1,381 citations

Journal ArticleDOI
TL;DR: Impacts in the UK are reviewed, along with current legislation and guidelines relating to the introduction and control of non-native species, to suggest further enforcement of existing legislation and action against unlicensed releases is necessary.
Abstract: 1. The introduction of non-native species continues to cause ecological concern globally, but there have been no published reviews of their effects in the UK. Impacts in the UK are therefore reviewed, along with current legislation and guidelines relating to the introduction and control of such species. 2. A large number of non-native species have been introduced to the UK, both deliberately and accidentally, but only a small number of introduced non-native species have established and caused detrimental ecological impacts. However, general declines in UK biodiversity, and the potential effects of future climate change, may increase the susceptibility of ecosystems to invasions. 3. Detrimental impacts of non-native species on native biota have occurred through competition, predation, herbivory, habitat alteration, disease and genetic effects (i.e. hybridization). There are potential effects on genetic biodiversity as well as species biodiversity. 4. Several high profile examples highlight the technical difficulties, and financial implications, of removing an introduced species once it is established. Few UK control or eradication programmes have been successful. 5. Control might be more feasible if ‘problem’ species could be identified at an earlier stage of establishment. However, the poor success of attempts to characterize invasive species and predict which will have negative impacts highlight the individual and unpredictable nature of invasions. The difficulties of making general predictions suggest that every proposed species introduction should be subject to rigorous ecological characterization and risk assessment prior to introduction. 6. The plethora of UK legislation and guidelines developed to reduce impacts of non-native species only go part of the way towards ameliorating impact. Many species already established in the wild might cause future problems. Illegal releases and escapes of non-native species may augment feral populations or establish new colonies. While regulation of imports and releases is important, further enforcement of existing legislation and action against unlicensed releases is necessary.

469 citations

Journal ArticleDOI
TL;DR: Researchers are counsel to discontinue forming ratios in an attempt to normalize physiological data for variation in body size and to adopt a reliable alternative, and readers of scientific research are advised not to place great confidence in results of studies that use ratios for scaling.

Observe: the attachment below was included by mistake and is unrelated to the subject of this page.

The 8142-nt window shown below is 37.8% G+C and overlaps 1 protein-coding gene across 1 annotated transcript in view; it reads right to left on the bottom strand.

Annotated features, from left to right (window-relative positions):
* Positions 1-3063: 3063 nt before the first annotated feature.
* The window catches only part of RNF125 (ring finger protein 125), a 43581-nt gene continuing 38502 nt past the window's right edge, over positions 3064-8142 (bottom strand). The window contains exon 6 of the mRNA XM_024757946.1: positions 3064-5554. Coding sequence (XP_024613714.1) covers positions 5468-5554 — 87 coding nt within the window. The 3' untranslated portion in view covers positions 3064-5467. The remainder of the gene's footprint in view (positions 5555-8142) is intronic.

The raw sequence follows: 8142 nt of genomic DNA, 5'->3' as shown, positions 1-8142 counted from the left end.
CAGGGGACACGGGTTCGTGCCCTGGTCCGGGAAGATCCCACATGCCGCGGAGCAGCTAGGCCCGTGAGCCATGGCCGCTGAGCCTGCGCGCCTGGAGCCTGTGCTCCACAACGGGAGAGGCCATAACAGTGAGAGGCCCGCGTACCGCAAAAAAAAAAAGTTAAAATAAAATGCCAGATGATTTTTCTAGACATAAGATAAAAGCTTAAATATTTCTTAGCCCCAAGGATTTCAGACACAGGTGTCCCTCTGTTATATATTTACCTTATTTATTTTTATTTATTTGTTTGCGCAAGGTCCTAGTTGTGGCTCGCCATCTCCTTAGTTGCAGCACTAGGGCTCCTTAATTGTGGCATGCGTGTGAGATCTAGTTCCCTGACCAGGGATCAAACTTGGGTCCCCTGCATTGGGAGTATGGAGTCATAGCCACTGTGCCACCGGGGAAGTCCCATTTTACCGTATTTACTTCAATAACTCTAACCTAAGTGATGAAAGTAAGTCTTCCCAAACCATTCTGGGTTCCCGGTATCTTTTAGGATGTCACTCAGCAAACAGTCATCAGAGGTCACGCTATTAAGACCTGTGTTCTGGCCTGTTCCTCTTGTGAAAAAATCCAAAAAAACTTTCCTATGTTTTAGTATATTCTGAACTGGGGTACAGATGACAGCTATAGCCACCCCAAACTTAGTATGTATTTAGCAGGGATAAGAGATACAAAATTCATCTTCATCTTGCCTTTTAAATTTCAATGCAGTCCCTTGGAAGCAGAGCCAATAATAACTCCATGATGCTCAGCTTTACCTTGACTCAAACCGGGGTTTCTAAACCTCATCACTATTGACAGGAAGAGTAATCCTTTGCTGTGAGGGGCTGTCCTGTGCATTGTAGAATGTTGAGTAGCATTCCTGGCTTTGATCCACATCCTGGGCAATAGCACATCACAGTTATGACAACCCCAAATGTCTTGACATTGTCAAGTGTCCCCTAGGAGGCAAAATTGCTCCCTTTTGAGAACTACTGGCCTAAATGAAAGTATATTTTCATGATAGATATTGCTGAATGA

Abstract: Researchers commonly compute percentages or size-specific indices in an attempt to remove effects of body size from physiological data. Unfortunately, such ratios seldom eliminate the influence of body size on a physiological response and the ratios introduce major (but often unrecognized) problems with respect to statistical analysis and interpretation of the data. Indeed, these shortcomings of ratios frequently lead investigators to arrive at incorrect conclusions in otherwise flawless experiments. A superior alternative to using ratios combines graphical analysis and the analysis of covariance, which is a widely available statistical routine that uses least-squares regression to remove effects of body size from physiological data. Accordingly, we counsel researchers to discontinue forming ratios in an attempt to normalize physiological data for variation in body size and to adopt a reliable alternative. We also advise readers of scientific research not to place great confidence in results of studies that use ratios for scaling.

448 citations

Journal ArticleDOI
TL;DR: Slight nocturnal decrease in Tb (“hypothermia”) is shown in many birds as an adaptation to low food supply and/or heavy cold load and exogenous, artificial rewarming allows Tb to fall lower than normal torpor-levels.

321 citations

Journal ArticleDOI
TL;DR: The results suggest that broad environmental tolerance may predispose some birds to thrive in urban habitats, and the mechanisms mediating such environmental tolerance warrant further investigation.
Abstract: Urbanization dramatically changes the composition and diversity of biotic communities. The characteristics distinguishing species that persist in urban environments, however, are poorly understood. Here we test the hypothesis that broadly adapted organisms are better able to tolerate urbanization, using a phylogenetically controlled, global comparison of birds. We compared elevational and latitudinal distributions of 217 urban birds found in 73 of the world's largest cities with distributions of 247 rural congeners to test the hypothesis that urban birds possess broader environmental tolerance. Urban birds had markedly broader environmental tolerance than rural congeners, as estimated by elevational and latitudinal distributions. Our results suggest that broad environmental tolerance may predispose some birds to thrive in urban habitats. The mechanisms mediating such environmental tolerance warrant further investigation, but probably include greater behavioural, physiological and ecological flexibility.

288 citations